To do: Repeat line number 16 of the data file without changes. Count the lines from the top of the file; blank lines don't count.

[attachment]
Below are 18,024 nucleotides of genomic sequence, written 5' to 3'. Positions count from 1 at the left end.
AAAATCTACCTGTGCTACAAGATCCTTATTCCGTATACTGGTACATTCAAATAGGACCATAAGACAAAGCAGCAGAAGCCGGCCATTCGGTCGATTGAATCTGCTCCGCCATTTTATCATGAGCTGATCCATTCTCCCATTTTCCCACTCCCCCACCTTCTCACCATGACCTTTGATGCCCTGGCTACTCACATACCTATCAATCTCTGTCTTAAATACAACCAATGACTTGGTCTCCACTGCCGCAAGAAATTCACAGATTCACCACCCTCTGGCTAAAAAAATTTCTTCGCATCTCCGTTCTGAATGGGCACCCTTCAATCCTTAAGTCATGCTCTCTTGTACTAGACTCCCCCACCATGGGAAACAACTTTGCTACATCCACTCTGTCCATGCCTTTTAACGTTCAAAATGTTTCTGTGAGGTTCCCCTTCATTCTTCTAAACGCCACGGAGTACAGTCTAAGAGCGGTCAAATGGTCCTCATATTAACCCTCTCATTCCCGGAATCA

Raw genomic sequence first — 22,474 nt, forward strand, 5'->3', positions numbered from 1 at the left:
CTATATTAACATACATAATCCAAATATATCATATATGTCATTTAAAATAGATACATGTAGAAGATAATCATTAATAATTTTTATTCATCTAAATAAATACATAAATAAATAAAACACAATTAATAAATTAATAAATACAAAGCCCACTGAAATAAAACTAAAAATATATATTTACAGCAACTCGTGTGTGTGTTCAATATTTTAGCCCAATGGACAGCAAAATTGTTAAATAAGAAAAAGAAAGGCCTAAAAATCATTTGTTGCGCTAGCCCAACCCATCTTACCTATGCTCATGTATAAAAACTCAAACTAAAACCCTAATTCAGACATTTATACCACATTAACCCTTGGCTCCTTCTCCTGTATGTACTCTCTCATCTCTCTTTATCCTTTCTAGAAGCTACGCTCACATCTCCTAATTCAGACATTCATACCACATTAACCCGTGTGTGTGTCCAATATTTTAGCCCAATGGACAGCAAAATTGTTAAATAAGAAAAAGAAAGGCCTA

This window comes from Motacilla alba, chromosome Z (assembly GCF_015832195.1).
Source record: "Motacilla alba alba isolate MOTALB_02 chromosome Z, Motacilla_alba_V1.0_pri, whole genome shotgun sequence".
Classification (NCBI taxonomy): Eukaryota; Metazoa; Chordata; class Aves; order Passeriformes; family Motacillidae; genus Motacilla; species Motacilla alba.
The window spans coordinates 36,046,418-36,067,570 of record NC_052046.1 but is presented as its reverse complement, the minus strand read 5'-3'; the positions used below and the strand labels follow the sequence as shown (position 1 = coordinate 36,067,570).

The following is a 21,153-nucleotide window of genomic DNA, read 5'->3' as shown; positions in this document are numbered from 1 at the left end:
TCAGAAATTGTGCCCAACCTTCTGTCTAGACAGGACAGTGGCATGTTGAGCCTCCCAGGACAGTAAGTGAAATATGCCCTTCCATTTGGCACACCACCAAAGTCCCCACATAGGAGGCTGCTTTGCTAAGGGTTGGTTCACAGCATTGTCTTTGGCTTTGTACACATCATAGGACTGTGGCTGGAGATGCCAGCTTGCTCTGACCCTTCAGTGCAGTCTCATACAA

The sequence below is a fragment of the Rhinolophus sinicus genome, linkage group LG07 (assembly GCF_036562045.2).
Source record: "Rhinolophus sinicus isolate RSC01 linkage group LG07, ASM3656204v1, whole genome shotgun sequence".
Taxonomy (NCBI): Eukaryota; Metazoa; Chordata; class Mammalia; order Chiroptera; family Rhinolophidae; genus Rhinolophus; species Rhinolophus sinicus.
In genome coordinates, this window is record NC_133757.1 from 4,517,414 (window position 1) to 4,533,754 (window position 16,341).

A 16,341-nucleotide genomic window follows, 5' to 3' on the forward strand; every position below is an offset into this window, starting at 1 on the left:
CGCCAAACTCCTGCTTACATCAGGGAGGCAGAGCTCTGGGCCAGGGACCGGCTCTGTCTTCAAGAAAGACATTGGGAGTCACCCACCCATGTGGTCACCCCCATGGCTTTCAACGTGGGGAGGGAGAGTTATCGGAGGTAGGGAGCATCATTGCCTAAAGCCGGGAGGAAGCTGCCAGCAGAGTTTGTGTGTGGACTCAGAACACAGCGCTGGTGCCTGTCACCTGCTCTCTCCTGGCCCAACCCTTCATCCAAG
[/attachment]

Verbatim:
CGCCAAACTCCTGCTTACATCAGGGAGGCAGAGCTCTGGGCCAGGGACCGGCTCTGTCTTCAAGAAAGACATTGGGAGTCACCCACCCATGTGGTCACCCCCATGGCTTTCAACGTGGGGAGGGAGAGTTATCGGAGGTAGGGAGCATCATTGCCTAAAGCCGGGAGGAAGCTGCCAGCAGAGTTTGTGTGTGGACTCAGAACACAGCGCTGGTGCCTGTCACCTGCTCTCTCCTGGCCCAACCCTTCATCCAAG